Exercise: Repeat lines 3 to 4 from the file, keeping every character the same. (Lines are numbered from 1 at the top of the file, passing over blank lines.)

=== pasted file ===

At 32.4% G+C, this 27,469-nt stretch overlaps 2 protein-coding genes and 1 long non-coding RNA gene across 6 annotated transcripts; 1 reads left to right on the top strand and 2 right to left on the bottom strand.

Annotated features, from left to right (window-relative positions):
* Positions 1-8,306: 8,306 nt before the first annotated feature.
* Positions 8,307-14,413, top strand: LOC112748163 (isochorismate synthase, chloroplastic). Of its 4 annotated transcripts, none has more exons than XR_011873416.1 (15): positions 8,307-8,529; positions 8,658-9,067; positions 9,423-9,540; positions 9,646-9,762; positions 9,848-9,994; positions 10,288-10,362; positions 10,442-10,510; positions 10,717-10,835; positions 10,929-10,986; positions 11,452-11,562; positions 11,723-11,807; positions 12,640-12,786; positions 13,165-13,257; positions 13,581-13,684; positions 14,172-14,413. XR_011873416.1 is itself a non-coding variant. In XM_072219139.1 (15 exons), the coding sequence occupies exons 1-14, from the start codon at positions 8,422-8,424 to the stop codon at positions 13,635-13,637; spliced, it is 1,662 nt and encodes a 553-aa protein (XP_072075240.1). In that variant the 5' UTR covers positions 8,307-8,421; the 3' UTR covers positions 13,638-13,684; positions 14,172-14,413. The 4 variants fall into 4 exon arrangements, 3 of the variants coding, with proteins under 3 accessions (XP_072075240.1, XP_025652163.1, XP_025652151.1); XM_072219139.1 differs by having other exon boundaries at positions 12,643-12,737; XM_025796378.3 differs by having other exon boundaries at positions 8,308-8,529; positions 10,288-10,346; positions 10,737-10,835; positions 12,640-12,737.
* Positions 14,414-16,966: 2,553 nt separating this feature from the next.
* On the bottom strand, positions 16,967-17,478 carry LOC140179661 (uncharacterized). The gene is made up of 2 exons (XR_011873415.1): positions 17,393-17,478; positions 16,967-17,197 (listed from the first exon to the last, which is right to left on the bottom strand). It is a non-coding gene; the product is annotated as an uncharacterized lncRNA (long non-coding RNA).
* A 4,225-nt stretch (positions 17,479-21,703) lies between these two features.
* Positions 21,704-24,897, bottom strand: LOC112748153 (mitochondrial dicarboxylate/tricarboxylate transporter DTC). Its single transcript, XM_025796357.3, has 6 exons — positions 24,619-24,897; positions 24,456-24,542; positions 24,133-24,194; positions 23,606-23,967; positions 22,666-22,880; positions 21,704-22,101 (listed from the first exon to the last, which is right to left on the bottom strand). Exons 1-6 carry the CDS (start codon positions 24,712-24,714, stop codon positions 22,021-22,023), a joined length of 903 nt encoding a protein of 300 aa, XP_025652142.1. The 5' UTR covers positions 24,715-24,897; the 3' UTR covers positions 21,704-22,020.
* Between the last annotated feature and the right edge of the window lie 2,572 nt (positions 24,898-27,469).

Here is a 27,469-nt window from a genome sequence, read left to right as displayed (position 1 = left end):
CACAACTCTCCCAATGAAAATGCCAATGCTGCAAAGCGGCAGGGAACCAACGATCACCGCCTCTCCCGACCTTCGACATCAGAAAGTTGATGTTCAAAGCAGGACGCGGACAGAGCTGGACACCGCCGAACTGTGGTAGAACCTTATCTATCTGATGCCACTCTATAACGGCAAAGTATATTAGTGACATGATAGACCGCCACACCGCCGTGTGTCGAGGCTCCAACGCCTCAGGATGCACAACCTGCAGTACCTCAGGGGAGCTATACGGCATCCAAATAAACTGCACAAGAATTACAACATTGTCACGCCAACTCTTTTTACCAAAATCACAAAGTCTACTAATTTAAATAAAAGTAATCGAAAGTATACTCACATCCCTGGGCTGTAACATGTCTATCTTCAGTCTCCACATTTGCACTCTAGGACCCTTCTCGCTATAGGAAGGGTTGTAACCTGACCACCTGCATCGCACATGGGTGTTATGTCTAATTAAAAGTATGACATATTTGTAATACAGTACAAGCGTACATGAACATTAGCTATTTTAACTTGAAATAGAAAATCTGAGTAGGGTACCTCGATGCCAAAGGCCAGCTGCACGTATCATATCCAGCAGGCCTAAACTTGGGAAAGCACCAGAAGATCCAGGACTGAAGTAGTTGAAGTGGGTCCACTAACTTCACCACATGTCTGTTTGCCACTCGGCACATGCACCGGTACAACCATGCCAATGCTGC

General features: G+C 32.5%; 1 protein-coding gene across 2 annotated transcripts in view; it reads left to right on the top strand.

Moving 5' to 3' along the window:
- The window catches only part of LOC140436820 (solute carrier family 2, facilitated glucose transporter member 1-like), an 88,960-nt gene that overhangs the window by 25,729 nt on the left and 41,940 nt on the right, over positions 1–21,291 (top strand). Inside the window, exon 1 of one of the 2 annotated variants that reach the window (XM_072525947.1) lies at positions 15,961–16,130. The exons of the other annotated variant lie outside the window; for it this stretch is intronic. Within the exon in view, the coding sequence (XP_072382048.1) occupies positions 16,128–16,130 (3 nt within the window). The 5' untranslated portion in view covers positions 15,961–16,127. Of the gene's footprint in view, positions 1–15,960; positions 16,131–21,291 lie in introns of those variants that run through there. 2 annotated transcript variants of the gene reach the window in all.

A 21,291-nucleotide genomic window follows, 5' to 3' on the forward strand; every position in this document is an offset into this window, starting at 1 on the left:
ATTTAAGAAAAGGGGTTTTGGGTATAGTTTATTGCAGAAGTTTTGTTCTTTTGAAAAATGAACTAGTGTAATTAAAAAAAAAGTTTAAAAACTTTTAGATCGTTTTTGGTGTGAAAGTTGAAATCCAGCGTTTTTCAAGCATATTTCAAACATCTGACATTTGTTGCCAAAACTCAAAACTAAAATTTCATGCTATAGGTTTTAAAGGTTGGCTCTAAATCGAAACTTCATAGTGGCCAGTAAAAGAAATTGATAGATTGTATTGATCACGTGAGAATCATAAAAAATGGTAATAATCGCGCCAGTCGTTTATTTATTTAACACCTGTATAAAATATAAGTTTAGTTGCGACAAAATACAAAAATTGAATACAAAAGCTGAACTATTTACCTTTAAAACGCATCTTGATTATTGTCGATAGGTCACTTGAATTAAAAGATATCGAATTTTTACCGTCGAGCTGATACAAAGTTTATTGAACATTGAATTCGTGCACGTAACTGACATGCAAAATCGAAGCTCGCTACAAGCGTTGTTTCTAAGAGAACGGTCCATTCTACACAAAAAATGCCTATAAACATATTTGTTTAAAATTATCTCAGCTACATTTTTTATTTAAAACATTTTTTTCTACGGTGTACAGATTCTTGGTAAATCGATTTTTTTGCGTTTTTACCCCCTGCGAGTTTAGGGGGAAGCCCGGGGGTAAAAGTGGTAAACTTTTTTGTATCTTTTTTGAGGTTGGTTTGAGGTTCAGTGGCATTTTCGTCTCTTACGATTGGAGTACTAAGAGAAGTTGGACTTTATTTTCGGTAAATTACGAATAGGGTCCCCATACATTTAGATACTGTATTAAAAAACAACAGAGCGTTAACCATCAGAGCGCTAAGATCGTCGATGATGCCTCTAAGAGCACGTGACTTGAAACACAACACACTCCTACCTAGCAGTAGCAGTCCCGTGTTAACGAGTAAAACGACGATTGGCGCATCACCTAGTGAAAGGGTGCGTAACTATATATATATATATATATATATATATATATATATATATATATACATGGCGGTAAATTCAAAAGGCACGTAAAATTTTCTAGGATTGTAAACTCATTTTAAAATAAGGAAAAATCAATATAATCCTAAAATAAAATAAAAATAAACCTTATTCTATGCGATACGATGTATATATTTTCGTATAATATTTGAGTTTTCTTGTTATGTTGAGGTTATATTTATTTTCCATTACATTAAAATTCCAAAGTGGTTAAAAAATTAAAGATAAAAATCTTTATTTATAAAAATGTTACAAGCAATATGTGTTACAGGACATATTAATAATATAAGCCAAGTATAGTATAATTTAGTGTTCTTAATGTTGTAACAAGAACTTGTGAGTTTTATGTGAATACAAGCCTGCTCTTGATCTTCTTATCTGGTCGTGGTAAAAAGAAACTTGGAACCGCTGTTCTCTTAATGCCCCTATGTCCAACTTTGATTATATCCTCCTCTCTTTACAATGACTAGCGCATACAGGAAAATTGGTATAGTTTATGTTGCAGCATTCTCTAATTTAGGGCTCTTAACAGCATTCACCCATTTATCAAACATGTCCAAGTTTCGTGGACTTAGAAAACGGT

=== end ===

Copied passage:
* Positions 1-8,306: 8,306 nt before the first annotated feature.
* Positions 8,307-14,413, top strand: LOC112748163 (isochorismate synthase, chloroplastic). Of its 4 annotated transcripts, none has more exons than XR_011873416.1 (15): positions 8,307-8,529; positions 8,658-9,067; positions 9,423-9,540; positions 9,646-9,762; positions 9,848-9,994; positions 10,288-10,362; positions 10,442-10,510; positions 10,717-10,835; positions 10,929-10,986; positions 11,452-11,562; positions 11,723-11,807; positions 12,640-12,786; positions 13,165-13,257; positions 13,581-13,684; positions 14,172-14,413. XR_011873416.1 is itself a non-coding variant. In XM_072219139.1 (15 exons), the coding sequence occupies exons 1-14, from the start codon at positions 8,422-8,424 to the stop codon at positions 13,635-13,637; spliced, it is 1,662 nt and encodes a 553-aa protein (XP_072075240.1). In that variant the 5' UTR covers positions 8,307-8,421; the 3' UTR covers positions 13,638-13,684; positions 14,172-14,413. The 4 variants fall into 4 exon arrangements, 3 of the variants coding, with proteins under 3 accessions (XP_072075240.1, XP_025652163.1, XP_025652151.1); XM_072219139.1 differs by having other exon boundaries at positions 12,643-12,737; XM_025796378.3 differs by having other exon boundaries at positions 8,308-8,529; positions 10,288-10,346; positions 10,737-10,835; positions 12,640-12,737.